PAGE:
• Transform magazine
  • June 22, 2024

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How brands can help save the planet - new ways to think about growth

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Bobbie Galvin, brand researcher at FreshBritain, takes a look at the work of Decathlon-owned mountaineering brand Simonds, and the way companies are starting to reimagine the metrics of corporate success.

Faced with a climate emergency we must live in a more purposeful way and businesses have to be part of the solution. To do so they need to adopt regenerative principles, redesigning themselves and the brands they own so as to have a positive impact. 

But change has to come from the very top of a business. The most progressive boards grasp the urgent need to reimagine what corporate success looks like in order to facilitate regenerative behaviour at every touchpoint, including how a brand or product shows up.  

Without a top-level reset, any effort to embed regenerative practices is a hollow endeavour that risks being abandoned when difficulties present themselves. It ends up as greenwashing pure and simple and there’s way too much of that at every turn.

Making brands accountable - regenerative measures of success

Regenerative leadership means thinking about growth from a totally new perspective. Conversations about “new metrics of corporate success” are picking up pace, but much too slowly. 

Boards need to reframe success beyond traditional profit and growth metrics such as shareholder value, revenue, margins, EBIT, stock market performance, units sold etc which are easy to measure. Choosing to measure success more regeneratively, with a focus on impacts, will forcibly drive a different set of progressive behaviours.  

We are not talking about abandoning growth and profits - that would be unrealistic and impractical. It’s about adopting different business structures, mindsets and practices to drive a new kind of corporate success. In simple terms, how to deliver ‘good’ growth.

Change is hard but there is hope

When it comes to individual brand action, we have identified five measures of success that can drive behaviour change. We find that once these new metrics are set and have senior buy-in, everything else falls into place:

  • Positive community engagement
  • Cultural enrichment
  • Positive environmental and climate impact
  • Higher levels of education 
  • Enhanced levels of wellbeing

Brands that are leading the charge, not just the usual suspects

Patagonia, Toms and Ben & Jerry’s are the names most commonly cited within the regenerative conversation. However, others are beginning to emerge.

Last year, Barbara Martin Coppola the CEO of Decathlon told a gathering of more than 700 INSEAD alumni in London that “Profit is not an accurate measure of business success….and that being driven solely by the bottom line is wrong for business, our happiness and the planet’s future.” 

She added that, “Decathlon now evaluates and incentivises its employee performance not just by their economic contribution but by what they are doing for the planet” and that “the company gives equal weight to financial, human and planet goals—and that every single product the company sells is being re-evaluated to see how its durability can be maximised.”

Decathlon-owned mountaineering brand Simond was born at the foot of Mont Blanc in the French Alps and has witnessed first-hand the glaciers melt away. A team at FreshBritain is working with the brand to support it in restoring respect for the mountain.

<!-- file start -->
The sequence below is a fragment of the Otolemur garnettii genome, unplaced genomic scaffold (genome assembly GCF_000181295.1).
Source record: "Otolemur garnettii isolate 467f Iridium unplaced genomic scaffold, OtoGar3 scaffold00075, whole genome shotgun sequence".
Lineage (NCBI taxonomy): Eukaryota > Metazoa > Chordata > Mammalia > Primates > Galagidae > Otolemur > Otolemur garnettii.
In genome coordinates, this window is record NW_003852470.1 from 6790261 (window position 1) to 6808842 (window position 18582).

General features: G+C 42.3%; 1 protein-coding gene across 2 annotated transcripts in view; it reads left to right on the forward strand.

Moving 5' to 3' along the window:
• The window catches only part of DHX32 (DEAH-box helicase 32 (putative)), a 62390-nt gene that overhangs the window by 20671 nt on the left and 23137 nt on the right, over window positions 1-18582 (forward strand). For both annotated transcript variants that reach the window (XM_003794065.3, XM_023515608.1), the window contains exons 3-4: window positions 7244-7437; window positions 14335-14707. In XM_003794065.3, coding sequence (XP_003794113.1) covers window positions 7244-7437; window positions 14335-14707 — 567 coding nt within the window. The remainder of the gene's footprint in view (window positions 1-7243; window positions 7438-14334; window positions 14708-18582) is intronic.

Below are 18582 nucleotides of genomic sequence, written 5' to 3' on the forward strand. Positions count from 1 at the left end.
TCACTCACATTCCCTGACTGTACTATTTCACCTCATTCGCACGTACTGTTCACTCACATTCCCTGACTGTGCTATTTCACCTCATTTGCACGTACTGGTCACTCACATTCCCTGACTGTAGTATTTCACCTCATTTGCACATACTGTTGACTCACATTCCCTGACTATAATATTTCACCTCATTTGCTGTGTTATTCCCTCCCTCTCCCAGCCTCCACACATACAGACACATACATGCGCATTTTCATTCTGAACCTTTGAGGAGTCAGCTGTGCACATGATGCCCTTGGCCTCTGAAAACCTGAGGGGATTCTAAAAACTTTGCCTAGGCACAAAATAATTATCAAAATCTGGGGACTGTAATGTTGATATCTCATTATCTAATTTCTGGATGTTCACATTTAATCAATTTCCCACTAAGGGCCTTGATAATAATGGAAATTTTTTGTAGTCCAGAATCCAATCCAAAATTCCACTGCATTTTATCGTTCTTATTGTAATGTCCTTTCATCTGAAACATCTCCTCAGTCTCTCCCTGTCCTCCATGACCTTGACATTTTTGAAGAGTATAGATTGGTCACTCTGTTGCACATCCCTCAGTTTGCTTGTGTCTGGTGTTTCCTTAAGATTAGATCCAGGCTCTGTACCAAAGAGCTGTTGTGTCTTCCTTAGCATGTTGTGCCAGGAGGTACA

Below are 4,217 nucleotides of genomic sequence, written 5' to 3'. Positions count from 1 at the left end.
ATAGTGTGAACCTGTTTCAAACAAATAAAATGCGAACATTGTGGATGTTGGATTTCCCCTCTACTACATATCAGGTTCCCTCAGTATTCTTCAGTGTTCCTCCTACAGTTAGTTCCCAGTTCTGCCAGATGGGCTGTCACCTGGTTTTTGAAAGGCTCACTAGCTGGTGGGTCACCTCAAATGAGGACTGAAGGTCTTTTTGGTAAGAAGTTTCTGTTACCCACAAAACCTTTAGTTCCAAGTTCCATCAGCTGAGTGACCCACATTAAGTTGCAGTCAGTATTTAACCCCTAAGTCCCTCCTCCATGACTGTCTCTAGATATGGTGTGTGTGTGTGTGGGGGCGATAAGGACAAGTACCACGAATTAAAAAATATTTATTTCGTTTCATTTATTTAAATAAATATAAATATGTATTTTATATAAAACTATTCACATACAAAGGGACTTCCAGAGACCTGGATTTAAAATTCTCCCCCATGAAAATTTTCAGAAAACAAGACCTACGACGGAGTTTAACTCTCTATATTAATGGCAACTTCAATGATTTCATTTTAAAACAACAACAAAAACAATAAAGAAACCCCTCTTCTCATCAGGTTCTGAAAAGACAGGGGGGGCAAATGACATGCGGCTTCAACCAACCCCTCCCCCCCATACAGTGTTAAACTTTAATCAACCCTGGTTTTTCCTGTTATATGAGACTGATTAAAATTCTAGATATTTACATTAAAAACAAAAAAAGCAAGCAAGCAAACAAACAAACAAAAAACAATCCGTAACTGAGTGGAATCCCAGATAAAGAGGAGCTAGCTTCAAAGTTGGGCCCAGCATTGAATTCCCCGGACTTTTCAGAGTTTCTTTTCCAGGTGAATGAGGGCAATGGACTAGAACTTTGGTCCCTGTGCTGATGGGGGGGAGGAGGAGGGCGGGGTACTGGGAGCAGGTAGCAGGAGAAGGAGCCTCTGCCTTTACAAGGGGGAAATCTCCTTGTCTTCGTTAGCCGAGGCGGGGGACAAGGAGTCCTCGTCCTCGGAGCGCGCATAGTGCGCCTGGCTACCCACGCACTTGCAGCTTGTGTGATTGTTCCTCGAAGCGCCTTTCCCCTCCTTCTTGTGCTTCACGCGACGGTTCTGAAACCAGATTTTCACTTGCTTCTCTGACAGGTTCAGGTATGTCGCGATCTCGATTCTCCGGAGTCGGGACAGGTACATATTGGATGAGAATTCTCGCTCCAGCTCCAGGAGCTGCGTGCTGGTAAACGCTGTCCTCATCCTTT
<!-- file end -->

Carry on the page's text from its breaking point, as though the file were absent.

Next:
This translates into moving away from a sole focus on physical goods towards a suite of services and experiences that includes: education/coaching (e.g. mountaineering tutorials); equipment repair and rental; adventure & travel experiences; nutrition/fitness advice specific to the category; medical/wellbeing services, (e.g. physio), all coming together holistically to accelerate a new kind of growth.

In Simond’s case, measuring corporate success will see a shift from traditional profit-only measures to metrics including:

  • How many people have been educated in alpinism and now adopt more sustainable practices when out in the mountains?
  • How has mountain culture benefited from the actions of the brand to be more regenerative? This can be as concrete as identifying less litter/debris left behind 
  • How many people have used repair services or joined and actively participated in a community owned by the brand that serves to educate?

Reasons to be cheerful

A great example from another sector is Chloe, who in 2021 became the first luxury brand to become a B Corp and the first fashion business to change the structure of its business and to place responsibility for its actions as a key measure of success. This as opposed to taking its product as a starting point by, for example, pledging to use only organic materials, which is the approach we most often see. 

Chloe’s Social Performance & Leverage tool elevates the brand's impact from mere legal compliance to positive contributions and responsibility to people's lives along the supply chain. The tool allows the brand to evaluate suppliers’ performance on six indicators — gender equality, living wage, diversity and inclusion, training, wellbeing and job quality. This helps to create a holistic view of a product's social and environmental impact, against which each Chloe item can be measured.

Reimagining the metrics of success is a journey that every business and its leadership team needs to urgently embark on. In order to reimagine growth, we need to reimagine brands. As long as businesses continue to obsess with purely profit-based frameworks to measure corporate success, they will damage the planet. Quite simply all of our futures depend on change happening sooner not later.